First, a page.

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Prior to 1945 most studies of leadership sought to identify the individual traits of effective leaders. Trait theories of leadership were the first to attempt a systematic approach of studying leadership. However these studies yielded disappointing results when no set of traits were found that explained effective leadership. In 1945, a group of researchers at the Ohio State University sought to identify the observable behaviors of leaders instead of identifying personality traits.
To accomplish this they generated a list of 1790 statements. This was narrowed down to 150 statements designed to measure nine different dimensions of leader behavior. These statements were used to develop the Leaders Behavior Description Questionnaire (LBDQ). The surveys would be given to members of a group and asked to respond to a series of statements about the leader of their group. Respondents of the LBDQ would rate leaders on how frequently they engaged in a certain behavior. The results showed two factors accounted for most of the variance. These two factors were labeled Consideration and Initiating Structure.
Consideration and Initiating Structure are two dimensions of leader behavior identified as a result of the Ohio State Leadership Studies. According to the findings of these studies, leaders exhibit two types of behaviors, people-oriented (consideration) and task oriented (initiating structure), to facilitate goal accomplishment.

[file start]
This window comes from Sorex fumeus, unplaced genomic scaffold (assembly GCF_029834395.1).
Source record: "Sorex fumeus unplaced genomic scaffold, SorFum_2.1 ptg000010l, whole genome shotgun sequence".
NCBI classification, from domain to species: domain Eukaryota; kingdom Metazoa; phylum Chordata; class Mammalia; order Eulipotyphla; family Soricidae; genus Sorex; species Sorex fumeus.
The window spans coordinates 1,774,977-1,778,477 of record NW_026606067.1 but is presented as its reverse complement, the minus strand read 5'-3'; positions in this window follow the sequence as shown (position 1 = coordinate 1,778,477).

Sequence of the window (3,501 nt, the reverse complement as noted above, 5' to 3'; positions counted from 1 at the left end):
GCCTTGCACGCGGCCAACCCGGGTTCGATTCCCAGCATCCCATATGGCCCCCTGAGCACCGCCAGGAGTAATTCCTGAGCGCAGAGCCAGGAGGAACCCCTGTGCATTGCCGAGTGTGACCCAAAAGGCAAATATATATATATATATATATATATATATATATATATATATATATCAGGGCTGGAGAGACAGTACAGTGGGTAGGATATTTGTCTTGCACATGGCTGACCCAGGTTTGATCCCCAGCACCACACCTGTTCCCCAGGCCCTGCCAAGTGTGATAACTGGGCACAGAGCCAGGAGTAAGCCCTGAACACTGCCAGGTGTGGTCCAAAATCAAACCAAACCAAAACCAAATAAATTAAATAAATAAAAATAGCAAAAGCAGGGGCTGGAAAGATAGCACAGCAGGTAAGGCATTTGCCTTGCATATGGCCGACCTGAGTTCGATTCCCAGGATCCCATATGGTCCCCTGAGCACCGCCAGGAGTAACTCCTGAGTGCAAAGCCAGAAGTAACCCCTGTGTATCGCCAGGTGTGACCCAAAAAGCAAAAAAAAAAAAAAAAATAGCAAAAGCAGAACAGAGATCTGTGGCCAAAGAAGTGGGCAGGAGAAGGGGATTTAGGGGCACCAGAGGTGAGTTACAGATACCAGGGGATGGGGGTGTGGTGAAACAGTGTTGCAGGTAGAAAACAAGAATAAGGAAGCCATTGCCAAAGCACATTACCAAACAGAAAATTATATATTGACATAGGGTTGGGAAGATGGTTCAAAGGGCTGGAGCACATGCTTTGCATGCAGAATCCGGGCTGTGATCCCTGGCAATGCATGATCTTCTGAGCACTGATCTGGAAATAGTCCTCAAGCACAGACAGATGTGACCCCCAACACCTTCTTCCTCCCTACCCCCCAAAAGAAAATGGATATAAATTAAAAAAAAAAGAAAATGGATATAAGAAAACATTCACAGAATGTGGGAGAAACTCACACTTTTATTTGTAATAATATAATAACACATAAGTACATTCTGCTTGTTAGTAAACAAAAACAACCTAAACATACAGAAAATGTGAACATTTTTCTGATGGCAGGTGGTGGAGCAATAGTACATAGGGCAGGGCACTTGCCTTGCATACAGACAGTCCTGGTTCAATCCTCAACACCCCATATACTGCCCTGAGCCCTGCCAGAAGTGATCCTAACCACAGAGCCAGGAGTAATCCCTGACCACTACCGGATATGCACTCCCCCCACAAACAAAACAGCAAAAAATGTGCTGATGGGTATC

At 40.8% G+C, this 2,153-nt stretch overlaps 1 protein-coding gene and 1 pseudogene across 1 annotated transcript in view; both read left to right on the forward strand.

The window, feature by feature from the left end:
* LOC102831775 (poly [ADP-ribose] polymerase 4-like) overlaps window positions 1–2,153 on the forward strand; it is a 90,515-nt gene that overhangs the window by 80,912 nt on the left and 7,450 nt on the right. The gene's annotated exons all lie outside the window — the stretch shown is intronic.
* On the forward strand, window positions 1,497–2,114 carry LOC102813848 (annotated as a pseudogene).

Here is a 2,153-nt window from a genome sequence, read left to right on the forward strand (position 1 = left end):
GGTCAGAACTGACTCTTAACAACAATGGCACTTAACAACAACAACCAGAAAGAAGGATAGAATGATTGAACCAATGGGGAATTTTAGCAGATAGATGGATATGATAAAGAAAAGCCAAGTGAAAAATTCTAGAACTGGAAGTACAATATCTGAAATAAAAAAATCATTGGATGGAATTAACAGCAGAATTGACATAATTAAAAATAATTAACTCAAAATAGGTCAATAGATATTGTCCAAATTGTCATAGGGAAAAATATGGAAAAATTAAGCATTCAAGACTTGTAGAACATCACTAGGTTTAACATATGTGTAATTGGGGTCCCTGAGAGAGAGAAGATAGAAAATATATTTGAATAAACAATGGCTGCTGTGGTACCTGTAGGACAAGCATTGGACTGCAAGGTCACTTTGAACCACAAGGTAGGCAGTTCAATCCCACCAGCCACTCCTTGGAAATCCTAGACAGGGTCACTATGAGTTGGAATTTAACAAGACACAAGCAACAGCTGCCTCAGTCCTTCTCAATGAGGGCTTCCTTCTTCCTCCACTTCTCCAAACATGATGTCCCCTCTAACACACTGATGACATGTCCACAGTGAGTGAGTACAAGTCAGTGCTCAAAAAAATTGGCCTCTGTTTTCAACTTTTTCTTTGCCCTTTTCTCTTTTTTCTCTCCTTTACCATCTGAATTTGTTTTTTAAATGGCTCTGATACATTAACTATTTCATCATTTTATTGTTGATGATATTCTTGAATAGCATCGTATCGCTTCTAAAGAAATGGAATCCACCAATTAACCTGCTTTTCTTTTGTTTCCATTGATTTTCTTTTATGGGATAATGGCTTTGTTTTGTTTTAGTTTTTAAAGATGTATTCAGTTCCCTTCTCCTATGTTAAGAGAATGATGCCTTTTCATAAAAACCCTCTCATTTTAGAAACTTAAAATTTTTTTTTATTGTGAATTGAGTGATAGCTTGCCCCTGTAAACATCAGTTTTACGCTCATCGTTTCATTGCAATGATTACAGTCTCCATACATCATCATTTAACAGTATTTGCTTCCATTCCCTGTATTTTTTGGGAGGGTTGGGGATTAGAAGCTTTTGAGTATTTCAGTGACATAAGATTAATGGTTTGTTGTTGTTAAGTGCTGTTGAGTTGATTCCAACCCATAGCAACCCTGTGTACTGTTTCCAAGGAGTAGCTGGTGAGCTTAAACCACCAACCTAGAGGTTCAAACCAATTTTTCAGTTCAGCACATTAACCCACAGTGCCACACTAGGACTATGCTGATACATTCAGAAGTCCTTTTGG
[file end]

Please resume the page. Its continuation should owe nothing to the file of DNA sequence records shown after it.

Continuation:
Consideration and Initiating structure Edit
Consideration is the extent to which a leader exhibits concern for the welfare of the members of the group. This factor is oriented towards interpersonal relationships, mutual trust and friendship. This leadership style is people-oriented. Some of the statements used to measure this factor in the LBDQ are:
- being friendly and approachable
- treating all group members as his/her equal
- looking out for the personal welfare of group members
- making him/herself accessible to group members
Initiating structure Edit
Initiating Structure is the extent to which a leader defines leader and group member roles, initiates actions, organizes group activities and defines how tasks are to be accomplished by the group. This leadership style is task-oriented. Some of the statements used to measure this factor in the LBDQ are:
- letting group members know what is expected of them
- maintaining definite standards of performance
- scheduling the work to be done
- asking that group members follow standard rules and regulations
- Bass, B.M. (1990). Bass and Stogdill's Handbook of Leadership. New York: Free Press.
- Farahbakhsh, S. "Leadership in Educational Administration: Concepts, Theories and Perspectives." Academic Leadership. 4(22). Retrieved on 2006-12-06.
- Judge, T.A., Piccolo, R.F. and Ilies, R. (2004). "The Forgotten Ones? The Validity of Consideration and Initiating Structure in Leadership Research" Journal of Applied Psychology. 89(1) 36-51.
- Tracy, L. (1987). "Consideration and Initiating Structure: Are They Basic Dimensions of Leader Behavior?" Social Behavior and Personality. 15(1), 21-33.
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